This month, guide Joel Richardson of Kernersville literally fishes Kerr Reservoir, aka Buggs Island from top to bottom, as bass make their way from the creeks into the main lake.
He spends the early morning hours looking for topwater action from postspawn largemouth bass on main-lake flats and points and shallow-water cover. If the water is in the bushes, he’ll wiggle a floating worm or Fluke through the vegetation or work a buzzbait near the edges of bushes or over bushes should they be submerged. In low-water conditions, he’ll use a Pop-R or Zara Spook to draw bass from shallow stumps, rocks, and shoals.
“Early June is one of the best times for topwater action at Buggs unless the lake is flooded, a situation that’s not likely,” said Richardson (www.joelgrichardson.com). “The lake level is usually at the 302- to 304-foot mark, which puts the water barely in the bushes, which is what you want.
“If the lake is flooded, with water covering picnic tables and going back into the woods, the fish are spread out and the cover so plentiful, the fish are hard to catch — plus you can’t reach them with a forest of trees in your way.”
Richardson said the surface action goes beyond the morning hours on overcast days.
Once the sun comes up, Richardson begins dragging long, tapering points and rocky shoals with Carolina-rigged plastic lizards in 12 feet of water or less.
“I use a 3-foot leader on the Carolina rig because that’s the length that works best for me,” said Richardson. “I fish lizards in green pumpkin, junebug, black and blue.”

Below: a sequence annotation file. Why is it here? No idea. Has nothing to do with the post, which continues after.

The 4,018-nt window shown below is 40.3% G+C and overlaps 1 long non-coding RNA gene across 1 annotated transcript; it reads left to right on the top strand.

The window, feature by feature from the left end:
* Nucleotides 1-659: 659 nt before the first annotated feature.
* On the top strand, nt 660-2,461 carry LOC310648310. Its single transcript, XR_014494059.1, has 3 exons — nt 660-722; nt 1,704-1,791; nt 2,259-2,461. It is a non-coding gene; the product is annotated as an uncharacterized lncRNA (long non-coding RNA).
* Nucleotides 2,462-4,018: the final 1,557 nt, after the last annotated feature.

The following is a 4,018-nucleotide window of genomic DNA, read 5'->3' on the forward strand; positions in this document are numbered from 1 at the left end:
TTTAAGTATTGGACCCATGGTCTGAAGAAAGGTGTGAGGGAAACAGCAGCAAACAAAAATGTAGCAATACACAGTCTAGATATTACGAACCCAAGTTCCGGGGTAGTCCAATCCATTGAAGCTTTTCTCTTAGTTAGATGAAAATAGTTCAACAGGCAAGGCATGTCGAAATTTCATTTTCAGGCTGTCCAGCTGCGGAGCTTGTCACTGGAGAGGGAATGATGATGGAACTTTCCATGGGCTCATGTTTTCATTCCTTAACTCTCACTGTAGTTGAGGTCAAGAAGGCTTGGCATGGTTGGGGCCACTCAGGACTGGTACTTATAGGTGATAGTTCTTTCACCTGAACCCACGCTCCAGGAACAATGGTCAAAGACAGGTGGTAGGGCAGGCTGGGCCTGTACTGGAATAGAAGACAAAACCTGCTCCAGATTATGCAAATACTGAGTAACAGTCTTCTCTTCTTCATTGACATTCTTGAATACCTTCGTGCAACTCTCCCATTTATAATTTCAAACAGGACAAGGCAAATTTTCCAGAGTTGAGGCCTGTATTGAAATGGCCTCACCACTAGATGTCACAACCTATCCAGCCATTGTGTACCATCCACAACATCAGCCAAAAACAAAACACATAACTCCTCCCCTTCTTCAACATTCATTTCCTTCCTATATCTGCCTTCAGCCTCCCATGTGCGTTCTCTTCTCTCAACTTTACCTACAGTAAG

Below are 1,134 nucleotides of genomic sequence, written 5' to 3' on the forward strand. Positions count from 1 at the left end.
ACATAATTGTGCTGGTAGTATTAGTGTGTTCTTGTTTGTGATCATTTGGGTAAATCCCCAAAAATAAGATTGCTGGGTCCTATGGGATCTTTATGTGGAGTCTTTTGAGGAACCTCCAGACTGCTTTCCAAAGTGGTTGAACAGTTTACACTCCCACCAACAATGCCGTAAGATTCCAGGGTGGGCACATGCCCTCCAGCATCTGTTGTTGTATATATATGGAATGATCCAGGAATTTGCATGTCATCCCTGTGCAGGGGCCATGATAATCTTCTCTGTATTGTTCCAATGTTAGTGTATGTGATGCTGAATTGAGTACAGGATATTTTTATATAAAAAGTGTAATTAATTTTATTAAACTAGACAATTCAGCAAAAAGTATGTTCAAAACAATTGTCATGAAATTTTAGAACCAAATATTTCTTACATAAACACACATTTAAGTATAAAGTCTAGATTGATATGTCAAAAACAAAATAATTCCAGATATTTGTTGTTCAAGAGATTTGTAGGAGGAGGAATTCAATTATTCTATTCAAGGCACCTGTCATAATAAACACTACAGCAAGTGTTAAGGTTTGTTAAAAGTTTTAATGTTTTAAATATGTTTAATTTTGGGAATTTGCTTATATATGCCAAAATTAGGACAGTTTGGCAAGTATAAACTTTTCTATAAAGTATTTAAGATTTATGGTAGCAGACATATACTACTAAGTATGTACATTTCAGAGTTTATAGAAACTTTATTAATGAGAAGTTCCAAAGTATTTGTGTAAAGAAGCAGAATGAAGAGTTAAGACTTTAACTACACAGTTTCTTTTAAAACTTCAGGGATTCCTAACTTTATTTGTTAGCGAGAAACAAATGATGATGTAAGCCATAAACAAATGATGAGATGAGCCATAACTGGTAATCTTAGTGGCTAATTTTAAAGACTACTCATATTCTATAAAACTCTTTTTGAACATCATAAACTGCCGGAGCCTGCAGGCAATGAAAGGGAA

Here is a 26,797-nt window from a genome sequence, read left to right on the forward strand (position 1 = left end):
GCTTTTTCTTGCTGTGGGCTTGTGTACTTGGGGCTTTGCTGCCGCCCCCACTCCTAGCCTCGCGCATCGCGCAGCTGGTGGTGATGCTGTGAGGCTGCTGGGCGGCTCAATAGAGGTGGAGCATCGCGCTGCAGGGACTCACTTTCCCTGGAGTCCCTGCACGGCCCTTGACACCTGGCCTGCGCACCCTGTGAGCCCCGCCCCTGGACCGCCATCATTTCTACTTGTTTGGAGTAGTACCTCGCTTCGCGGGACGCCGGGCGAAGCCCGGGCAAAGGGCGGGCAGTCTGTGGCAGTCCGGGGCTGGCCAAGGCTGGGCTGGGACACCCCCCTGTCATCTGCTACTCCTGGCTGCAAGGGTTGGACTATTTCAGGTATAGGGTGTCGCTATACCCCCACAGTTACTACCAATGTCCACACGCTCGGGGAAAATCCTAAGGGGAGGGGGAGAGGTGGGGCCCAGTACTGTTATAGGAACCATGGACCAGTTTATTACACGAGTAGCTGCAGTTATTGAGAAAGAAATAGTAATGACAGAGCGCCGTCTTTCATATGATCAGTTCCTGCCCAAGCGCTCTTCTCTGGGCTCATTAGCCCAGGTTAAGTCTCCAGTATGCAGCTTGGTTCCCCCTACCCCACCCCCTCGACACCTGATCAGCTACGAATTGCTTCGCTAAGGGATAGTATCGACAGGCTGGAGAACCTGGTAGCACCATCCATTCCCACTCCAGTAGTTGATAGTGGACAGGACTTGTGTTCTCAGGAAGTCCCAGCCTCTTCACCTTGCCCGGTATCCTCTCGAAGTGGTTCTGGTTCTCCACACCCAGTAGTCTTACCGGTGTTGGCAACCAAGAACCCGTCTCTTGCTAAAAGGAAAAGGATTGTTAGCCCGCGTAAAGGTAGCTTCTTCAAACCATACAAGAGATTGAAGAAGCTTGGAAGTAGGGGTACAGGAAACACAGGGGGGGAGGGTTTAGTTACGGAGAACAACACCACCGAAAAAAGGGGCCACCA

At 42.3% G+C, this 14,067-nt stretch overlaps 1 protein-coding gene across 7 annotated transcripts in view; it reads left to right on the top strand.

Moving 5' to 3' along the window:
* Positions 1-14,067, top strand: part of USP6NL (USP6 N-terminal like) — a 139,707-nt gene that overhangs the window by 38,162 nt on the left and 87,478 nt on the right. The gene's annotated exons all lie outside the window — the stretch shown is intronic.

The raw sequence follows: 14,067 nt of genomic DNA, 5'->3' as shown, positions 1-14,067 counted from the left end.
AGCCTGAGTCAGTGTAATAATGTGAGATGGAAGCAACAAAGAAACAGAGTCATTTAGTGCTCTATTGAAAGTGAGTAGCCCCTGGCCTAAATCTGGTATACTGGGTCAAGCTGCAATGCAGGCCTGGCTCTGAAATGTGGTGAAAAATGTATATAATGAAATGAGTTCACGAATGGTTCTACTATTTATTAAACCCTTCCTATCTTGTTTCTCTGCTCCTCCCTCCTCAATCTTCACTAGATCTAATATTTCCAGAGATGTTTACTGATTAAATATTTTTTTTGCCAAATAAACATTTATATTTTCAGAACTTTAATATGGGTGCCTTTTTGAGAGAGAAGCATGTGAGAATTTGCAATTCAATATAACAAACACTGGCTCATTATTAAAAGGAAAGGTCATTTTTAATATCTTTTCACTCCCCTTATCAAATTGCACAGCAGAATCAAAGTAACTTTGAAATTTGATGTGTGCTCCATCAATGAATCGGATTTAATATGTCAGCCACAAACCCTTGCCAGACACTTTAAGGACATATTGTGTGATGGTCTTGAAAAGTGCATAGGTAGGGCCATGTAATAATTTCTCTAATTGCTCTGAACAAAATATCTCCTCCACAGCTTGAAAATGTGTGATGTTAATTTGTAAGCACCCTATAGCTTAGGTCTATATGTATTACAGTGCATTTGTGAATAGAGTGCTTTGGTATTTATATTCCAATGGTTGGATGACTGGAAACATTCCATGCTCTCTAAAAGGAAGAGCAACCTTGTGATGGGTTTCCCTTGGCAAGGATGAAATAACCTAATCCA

Richardson fishes each point thoroughly, which requires patience, because many of the points extend far out into the lake.
“I fish them really hard beginning at 12 feet and work shallower,” he said. “Some points feature stumps or rocks.”
Though most North Carolina anglers favor Nutbush and Little Nutbush creeks, Richardson said fishing is good all over the lake in June. He likes the stretch between Island and Eastland creeks.
If Richardson has his druthers, he’d be tossing a crankbait all day.
“I’d rather catch bass cranking than any other way,” said Richardson. “Years ago, the crankbait was the go-to bait in June, but the lake has changed, and cranking isn’t as deadly as it used to be.”
Richardson cranks given one situation.
“When I find dingy water in the back of a creek that has 10 to 12 feet of water and forage, I’ll use a medium-or deep-diving crankbait and fan-cast the area,” he said.